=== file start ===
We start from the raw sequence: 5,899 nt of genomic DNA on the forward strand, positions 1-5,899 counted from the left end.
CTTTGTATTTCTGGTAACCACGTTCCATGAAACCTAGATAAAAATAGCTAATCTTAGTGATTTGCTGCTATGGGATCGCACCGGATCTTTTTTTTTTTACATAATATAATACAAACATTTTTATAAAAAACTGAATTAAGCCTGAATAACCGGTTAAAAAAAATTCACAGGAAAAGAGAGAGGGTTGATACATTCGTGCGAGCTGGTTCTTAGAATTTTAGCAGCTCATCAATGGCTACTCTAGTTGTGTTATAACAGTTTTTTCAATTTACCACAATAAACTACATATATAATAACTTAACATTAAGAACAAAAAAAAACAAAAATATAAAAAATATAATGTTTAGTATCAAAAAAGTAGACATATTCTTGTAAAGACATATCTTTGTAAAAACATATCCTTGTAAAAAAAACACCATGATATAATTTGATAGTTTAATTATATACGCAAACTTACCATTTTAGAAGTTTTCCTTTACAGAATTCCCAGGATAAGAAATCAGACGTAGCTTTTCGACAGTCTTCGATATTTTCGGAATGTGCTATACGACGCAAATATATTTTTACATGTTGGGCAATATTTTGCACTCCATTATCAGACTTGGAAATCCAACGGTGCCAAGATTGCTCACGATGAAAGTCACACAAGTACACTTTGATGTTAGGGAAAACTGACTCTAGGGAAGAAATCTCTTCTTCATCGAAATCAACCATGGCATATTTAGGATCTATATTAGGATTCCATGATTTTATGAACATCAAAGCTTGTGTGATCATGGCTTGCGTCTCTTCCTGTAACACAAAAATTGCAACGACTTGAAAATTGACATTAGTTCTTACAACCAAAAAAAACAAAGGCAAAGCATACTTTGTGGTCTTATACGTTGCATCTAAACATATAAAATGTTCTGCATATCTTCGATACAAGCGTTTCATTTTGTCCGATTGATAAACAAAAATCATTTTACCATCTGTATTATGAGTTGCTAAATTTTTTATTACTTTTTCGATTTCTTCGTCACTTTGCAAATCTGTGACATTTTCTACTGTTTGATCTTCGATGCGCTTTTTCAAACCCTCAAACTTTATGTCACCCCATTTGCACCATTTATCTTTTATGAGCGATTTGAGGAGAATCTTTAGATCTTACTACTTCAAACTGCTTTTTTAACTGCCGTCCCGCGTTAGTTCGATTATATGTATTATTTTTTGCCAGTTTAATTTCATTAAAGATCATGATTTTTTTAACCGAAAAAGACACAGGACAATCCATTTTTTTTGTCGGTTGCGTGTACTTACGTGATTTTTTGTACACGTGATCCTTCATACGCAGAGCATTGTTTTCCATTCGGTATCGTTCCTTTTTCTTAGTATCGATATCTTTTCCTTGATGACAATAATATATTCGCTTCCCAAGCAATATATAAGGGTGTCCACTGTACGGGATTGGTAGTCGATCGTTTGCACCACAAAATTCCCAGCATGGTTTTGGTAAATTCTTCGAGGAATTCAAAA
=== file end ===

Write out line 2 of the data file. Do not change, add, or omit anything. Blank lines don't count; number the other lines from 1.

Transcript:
CTTTGTATTTCTGGTAACCACGTTCCATGAAACCTAGATAAAAATAGCTAATCTTAGTGATTTGCTGCTATGGGATCGCACCGGATCTTTTTTTTTTTACATAATATAATACAAACATTTTTATAAAAAACTGAATTAAGCCTGAATAACCGGTTAAAAAAAATTCACAGGAAAAGAGAGAGGGTTGATACATTCGTGCGAGCTGGTTCTTAGAATTTTAGCAGCTCATCAATGGCTACTCTAGTTGTGTTATAACAGTTTTTTCAATTTACCACAATAAACTACATATATAATAACTTAACATTAAGAACAAAAAAAAACAAAAATATAAAAAATATAATGTTTAGTATCAAAAAAGTAGACATATTCTTGTAAAGACATATCTTTGTAAAAACATATCCTTGTAAAAAAAACACCATGATATAATTTGATAGTTTAATTATATACGCAAACTTACCATTTTAGAAGTTTTCCTTTACAGAATTCCCAGGATAAGAAATCAGACGTAGCTTTTCGACAGTCTTCGATATTTTCGGAATGTGCTATACGACGCAAATATATTTTTACATGTTGGGCAATATTTTGCACTCCATTATCAGACTTGGAAATCCAACGGTGCCAAGATTGCTCACGATGAAAGTCACACAAGTACACTTTGATGTTAGGGAAAACTGACTCTAGGGAAGAAATCTCTTCTTCATCGAAATCAACCATGGCATATTTAGGATCTATATTAGGATTCCATGATTTTATGAACATCAAAGCTTGTGTGATCATGGCTTGCGTCTCTTCCTGTAACACAAAAATTGCAACGACTTGAAAATTGACATTAGTTCTTACAACCAAAAAAAACAAAGGCAAAGCATACTTTGTGGTCTTATACGTTGCATCTAAACATATAAAATGTTCTGCATATCTTCGATACAAGCGTTTCATTTTGTCCGATTGATAAACAAAAATCATTTTACCATCTGTATTATGAGTTGCTAAATTTTTTATTACTTTTTCGATTTCTTCGTCACTTTGCAAATCTGTGACATTTTCTACTGTTTGATCTTCGATGCGCTTTTTCAAACCCTCAAACTTTATGTCACCCCATTTGCACCATTTATCTTTTATGAGCGATTTGAGGAGAATCTTTAGATCTTACTACTTCAAACTGCTTTTTTAACTGCCGTCCCGCGTTAGTTCGATTATATGTATTATTTTTTGCCAGTTTAATTTCATTAAAGATCATGATTTTTTTAACCGAAAAAGACACAGGACAATCCATTTTTTTTGTCGGTTGCGTGTACTTACGTGATTTTTTGTACACGTGATCCTTCATACGCAGAGCATTGTTTTCCATTCGGTATCGTTCCTTTTTCTTAGTATCGATATCTTTTCCTTGATGACAATAATATATTCGCTTCCCAAGCAATATATAAGGGTGTCCACTGTACGGGATTGGTAGTCGATCGTTTGCACCACAAAATTCCCAGCATGGTTTTGGTAAATTCTTCGAGGAATTCAAAA